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Scouting the Aussies in the 2023/24 college basketball season


The college basketball season is back, and Australians are once again involved in a myriad of capacities.

There’s everything from a projected lottery pick whose stock is only rising, some exciting freshmen at powerhouse schools, and the guys NBL teams are keeping a keen eye on.

Of course, we also highlight the programs that have continued to lean heavily into the recruitment of Australian talent.

Here are the key players and storylines to look out for as the college basketball season gets into full swing.

Tyrese Proctor – the next Australian lottery pick

After Josh Giddey and Dyson Daniels were drafted, Australia had a year off producing an NBA lottery pick.

Heading into this college basketball season, Tyrese Proctor looks primed to restart that trend.

Proctor, a 6’5 combo guard out of Sydney, enters his sophomore season at Duke as ESPN’s No. 13 ranked player on the most recent Top 100 ahead of the 2024 NBA Draft, and there’s reason to think there’s scope for that to rise.

Proctor averaged 9.4 points, 3.1 rebounds, and 3.3 assists per game as a freshman, but did so after reclassifying down – so he was one of the youngest players in college basketball – and really picked up his game as his season progressed. Proctor entered Duke projects as a high-level shot maker, and showed impressive flashes of his creation skillset over the course of his first season with the Blue Devils. The 32% from three-point land he shot as a freshman – on 41 3PA – is low, based on how he was expected to shoot, but he went 17/40 (42.5%) from downtown over his last 10 games; a sign of his development over the season.

It’ll be interesting to track Proctor’s production over the start of his sophomore year. Duke’s guard rotation includes senior guard Jeremy Roach, and multiple high-level perimeter players in Jared McCain and Caleb Foster, so there’ll be a desire for head coach Jon Scheyer to share the load. Proctor is still probably the best value ball carrier – from a reliability and skillset standpoint – but there’s a good chance we see the Australian play a connector role at times.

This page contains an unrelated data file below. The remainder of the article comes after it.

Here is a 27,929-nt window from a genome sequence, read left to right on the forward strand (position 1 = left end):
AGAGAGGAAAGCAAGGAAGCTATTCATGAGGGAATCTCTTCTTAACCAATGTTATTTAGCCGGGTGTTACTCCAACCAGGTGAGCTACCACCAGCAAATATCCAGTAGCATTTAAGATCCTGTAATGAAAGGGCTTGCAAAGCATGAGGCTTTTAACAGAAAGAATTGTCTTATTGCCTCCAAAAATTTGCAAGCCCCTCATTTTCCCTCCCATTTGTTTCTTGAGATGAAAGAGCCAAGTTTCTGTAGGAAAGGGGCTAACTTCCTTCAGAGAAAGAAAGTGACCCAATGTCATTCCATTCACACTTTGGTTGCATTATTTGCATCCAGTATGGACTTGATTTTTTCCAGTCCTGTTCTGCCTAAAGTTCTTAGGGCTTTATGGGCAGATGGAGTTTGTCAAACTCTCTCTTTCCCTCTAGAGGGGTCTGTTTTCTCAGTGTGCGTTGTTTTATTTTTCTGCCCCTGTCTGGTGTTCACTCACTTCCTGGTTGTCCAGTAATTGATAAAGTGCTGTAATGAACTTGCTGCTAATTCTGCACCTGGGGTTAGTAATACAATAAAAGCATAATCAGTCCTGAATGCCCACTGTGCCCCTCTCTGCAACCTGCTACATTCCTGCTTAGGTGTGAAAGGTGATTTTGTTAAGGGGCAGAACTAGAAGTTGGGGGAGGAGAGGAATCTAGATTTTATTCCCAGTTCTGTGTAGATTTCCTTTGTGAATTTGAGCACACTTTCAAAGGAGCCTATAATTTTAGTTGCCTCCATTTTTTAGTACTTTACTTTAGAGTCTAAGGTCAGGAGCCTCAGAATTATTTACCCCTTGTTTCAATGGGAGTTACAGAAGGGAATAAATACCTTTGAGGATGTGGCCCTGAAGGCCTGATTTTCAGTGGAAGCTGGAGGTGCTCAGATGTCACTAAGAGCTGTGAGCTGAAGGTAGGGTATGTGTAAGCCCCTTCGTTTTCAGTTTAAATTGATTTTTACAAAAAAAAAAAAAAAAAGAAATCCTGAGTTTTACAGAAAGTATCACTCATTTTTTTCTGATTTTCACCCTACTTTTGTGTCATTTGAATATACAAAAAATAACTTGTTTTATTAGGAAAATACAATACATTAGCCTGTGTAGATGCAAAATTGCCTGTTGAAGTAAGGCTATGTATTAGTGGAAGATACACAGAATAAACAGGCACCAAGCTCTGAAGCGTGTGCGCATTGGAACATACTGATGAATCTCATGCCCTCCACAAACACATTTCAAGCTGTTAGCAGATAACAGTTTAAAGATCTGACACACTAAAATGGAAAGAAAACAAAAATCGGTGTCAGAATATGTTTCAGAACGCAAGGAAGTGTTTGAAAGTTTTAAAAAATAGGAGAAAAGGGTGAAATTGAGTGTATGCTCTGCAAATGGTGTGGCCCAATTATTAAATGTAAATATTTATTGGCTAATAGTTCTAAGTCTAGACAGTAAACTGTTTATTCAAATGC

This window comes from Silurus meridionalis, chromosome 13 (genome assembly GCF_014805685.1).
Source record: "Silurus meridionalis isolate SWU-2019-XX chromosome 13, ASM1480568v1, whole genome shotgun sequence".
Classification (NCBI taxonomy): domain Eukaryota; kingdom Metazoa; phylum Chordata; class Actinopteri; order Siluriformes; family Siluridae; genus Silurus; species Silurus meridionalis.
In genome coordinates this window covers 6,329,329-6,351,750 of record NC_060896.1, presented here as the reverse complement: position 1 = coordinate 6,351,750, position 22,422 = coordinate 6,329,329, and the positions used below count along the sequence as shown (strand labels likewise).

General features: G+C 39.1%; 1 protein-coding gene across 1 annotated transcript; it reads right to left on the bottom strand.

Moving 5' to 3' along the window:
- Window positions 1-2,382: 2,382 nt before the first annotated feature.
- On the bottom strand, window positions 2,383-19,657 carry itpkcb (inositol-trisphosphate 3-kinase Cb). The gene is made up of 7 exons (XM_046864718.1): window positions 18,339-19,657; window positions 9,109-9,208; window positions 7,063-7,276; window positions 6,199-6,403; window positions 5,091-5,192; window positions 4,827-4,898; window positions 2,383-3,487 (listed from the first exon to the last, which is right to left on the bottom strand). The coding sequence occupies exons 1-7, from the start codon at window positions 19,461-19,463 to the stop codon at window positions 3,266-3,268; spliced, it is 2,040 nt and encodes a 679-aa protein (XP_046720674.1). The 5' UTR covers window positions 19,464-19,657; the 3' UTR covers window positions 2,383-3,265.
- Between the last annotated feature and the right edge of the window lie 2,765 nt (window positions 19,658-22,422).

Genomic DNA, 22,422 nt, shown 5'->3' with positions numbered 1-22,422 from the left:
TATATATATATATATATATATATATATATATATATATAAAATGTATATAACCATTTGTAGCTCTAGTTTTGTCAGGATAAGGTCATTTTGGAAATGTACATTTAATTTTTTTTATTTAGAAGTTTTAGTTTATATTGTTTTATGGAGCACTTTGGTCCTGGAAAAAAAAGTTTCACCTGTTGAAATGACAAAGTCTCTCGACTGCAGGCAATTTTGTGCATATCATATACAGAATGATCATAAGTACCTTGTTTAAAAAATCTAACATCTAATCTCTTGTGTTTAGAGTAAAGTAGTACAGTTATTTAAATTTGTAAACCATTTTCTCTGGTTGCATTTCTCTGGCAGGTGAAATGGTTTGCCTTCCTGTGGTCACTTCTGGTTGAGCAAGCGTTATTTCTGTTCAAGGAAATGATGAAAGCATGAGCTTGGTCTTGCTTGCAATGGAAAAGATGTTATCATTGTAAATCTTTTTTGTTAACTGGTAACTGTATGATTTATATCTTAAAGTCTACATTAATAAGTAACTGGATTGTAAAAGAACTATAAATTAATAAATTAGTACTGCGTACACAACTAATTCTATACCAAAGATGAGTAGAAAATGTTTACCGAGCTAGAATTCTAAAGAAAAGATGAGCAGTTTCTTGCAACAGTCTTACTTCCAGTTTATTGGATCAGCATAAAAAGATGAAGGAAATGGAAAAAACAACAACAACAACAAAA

Proctor has good enough positional size, a high IQ and, assuming the shot continues to fall, projects as someone whose skillset can translate to the NBA right away. If all goes to plan, this will be his final year in Durham.

Australia’s exciting freshmen at powerhouse schools

There are a pair of incoming Australian freshmen that are particularly exciting and worth tracking as they progress through their first season with their respective schools.

The first is Johnny Furphy, who seemingly came out of nowhere during July’s NBA Academy Games in Atlanta to announce himself as a high major prospect. The 6’9 wing out of Melbourne would eventually commit to Kansas, joining a program that many are projecting will be the No. 1 team in the country.

Furphy is a big wing whose high-level athleticism – he can jump out the gym – and ability to shoot the ball could lead to him getting opportunities early. He’s only 18, but has the package to be a reliable and consistent backup option on the perimeter, likely behind Kevin McCullar at the three-spot.

There’s no real scope for Furphy to be in the picture for the 2024 draft, but it’s realistic to think that an impressive freshman season in Kansas could see him emerge as a legitimate NBA prospect for 2025.

The other intriguing first-year player out of Australia is Alex Condon, a big-man out of Perth who’ll play his freshman season with Florida.

Now, at 6’11 and 230 lbs – and the physicality with which he plays – Condon has the physical profile to be able to make an impact early for the Gators. He’s a relatively skilled big, and there should be some backup opportunities for Todd Golden’s team. Micah Handlogten is Florida’s sophomore centre who’ll start at that spot, but there’s real scope for Condon to be a significant part of that frontcourt rotation, especially if he’s able to shoot it from deep at the level he’s shown to be capable of.

Saint Mary’s and Sacramento State continue Australian-heavy rosters

If you want to find Australians on a college basketball roster, there are generally two places you’re looking toward: one is Saint Mary’s, and the other is wherever David Patrick is coaching.

We’ll start with Saint Mary’s, who have four Australians on the roster going into the 2023-24 season.